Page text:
Keil Logo

Error: L6200E: Symbol multiply defined

Next Thread | Thread List | Previous Thread Start a Thread | Settings

Details Message
Read-Only
Author
Eliot Cuesta
Posted
20-Jul-2015 11:15 GMT
Toolset
None
New! Error: L6200E: Symbol multiply defined

I have a code with following files:

- Extern_file.h

int variable = 5;

void function (void);

- Extern_file.c

#include Extern_file.h

void function (void){ variable++; }

- main.c

#include Extern_file.h

int main(void){ function(); return 0; }

When link, I got the error:.\Objects\Blinky_LEDS.axf: Error: L6200E: Symbol variable multiply defined (by Extern_file.o and main.o).
Im working over a code made from component designer (stm32F105) and migrating to nrf51822. This is only a simplified example.
Why can't I link it?
If I use CoIDE I don't have this problem.
I have readed another link about this problem, but I can't solve it.
http://www.keil.com/forum/21633/

Thanks.

Read-Only
Author
Andrew Neil
Posted
20-Jul-2015 11:29 GMT
Toolset
None
New! RE: Why can't I link it?

Because, as the error message tells you, you have multiple definitions of the symbol 'variable'.

- Extern_file.h

int variable = 5;

That is almost certainly your problem!

That is a definition of the symbol 'variable'.

Therefore, every file which #includes Extern_file.h will contain a definition of the symbol 'variable'.

Therefore, if multiple (ie, more than one) files #include Extern_file.h, you will obviously have multiple definitions!!

http://c-faq.com/decl/decldef.html

Read-Only
Author
p pp
Posted
20-Jul-2015 11:32 GMT
Toolset
None
New! RE: Error: L6200E: Symbol multiply defined

Why can't I link it?

Because you have two compilation units each with the

int variable = 5;

You can only initialize the variable in one unit.

So, for example, put the

int variable = 5;

into main.c and change the header file to have just

int variable;

Advise that you read your C reference manual for definition, declaration and initialization.

Read-Only
Author
Andrew Neil
Posted
20-Jul-2015 11:37 GMT
Toolset
None
New! RE: change the header

Better, change the header file to have:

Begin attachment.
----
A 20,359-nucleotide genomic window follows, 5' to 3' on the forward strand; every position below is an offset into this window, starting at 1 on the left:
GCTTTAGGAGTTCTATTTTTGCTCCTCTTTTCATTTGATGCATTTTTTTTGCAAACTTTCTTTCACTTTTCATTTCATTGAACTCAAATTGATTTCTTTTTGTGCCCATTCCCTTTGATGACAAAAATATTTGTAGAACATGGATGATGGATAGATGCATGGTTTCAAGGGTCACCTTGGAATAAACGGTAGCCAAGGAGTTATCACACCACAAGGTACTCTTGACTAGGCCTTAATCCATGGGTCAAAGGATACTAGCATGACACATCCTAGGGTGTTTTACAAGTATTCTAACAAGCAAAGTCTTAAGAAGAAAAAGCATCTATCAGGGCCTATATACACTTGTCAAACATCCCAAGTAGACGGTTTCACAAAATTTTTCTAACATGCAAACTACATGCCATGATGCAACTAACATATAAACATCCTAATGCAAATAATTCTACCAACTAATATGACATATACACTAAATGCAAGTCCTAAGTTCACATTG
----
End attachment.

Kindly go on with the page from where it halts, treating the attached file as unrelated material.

extern int variable;

"Advise that you read your C reference manual for definition, declaration and initialization"

Yes - that's the key!

Here's some 'C' reference/learning materials:
http://blog.antronics.co.uk/2011/08/08/so-youre-thinking-of-starting-with-c/

Read-Only
Author
p pp
Posted
20-Jul-2015 11:53 GMT
Toolset
None
New! RE: change the header

Better, change the header file to have:...

Yes, if he's going to make changes, he should best do it properly.

(but, I'm not sure the extern there is actually a technical requirement in C)

Read-Only
Author
cham paroosh
Posted
20-Jul-2015 11:34 GMT
Toolset
None
New! RE: Error: L6200E: Symbol multiply defined

youve got an error in multiplying too bit numbers and its overflowing

Read-Only
Author
Andrew Neil
Posted
20-Jul-2015 11:42 GMT
Toolset
None
New! RE: youve got an error in multiplying

"youve got an error in multiplying too bit numbers and its overflowing"

No - that has nothing to do with it whatsoever!

That's not what the "multiply" in the error message means!

It's "multiply" as in "severally" or "frequently".

It's a really poor and unhelpful way to write it!

I do wish Keil would change that - you'd have though a company from Cambridge, England would do better!

Read-Only
Author
Eliot Cuesta
Posted
20-Jul-2015 12:17 GMT
Toolset
None
New! RE: youve got an error in multiplying

I got it!
If I don't initialize the variable on header file, I can build project on DevC++, but not with keil.
If I put: extern int variable
on Keil, I can build project.

I have to follow this metod because Im following the code of the company that programmed the chip, and I prefer to change the less code as possible.

Thank you!

Read-Only
Author
Andrew Neil
Posted
20-Jul-2015 15:31 GMT
Toolset
None
New! Declarations & definitions

If you don't initialise it, the compiler may still take it as a definition.

Some compilers will assume that duplicate definitions are intended to be the same thing, and will "merge" them. The trouble with this is that there is no way for the compiler to tell whether you did actually intend them to be the same thing, or different things.

If you put in the 'extern', then it can only ever be a declaraion - and it makes your intention explicitly clear.

Read-Only
Author
MAHDI DAMARCHILU
Posted
7-Aug-2018 11:15 GMT
Toolset
ARM
New! RE: Error: L6200E: Symbol multiply defined

CONVERT YOUR VARIABLE TO DEFINE
OR
STOP INIT VARIABLE IN FILE "???.h" and init your variable in "???.cpp" ( or "???.c" )

I solved my problem this way

fuck my english writing :)

Next Thread | Thread List | Previous Thread Start a Thread | Settings

  Arm logo
Important information

This site uses cookies to store information on your computer. By continuing to use our site, you consent to our cookies.

Change Settings

Privacy Policy Update

Arm’s Privacy Policy has been updated. By continuing to use our site, you consent to Arm’s Privacy Policy. Please review our Privacy Policy to learn more about our collection, use and transfers
of your data.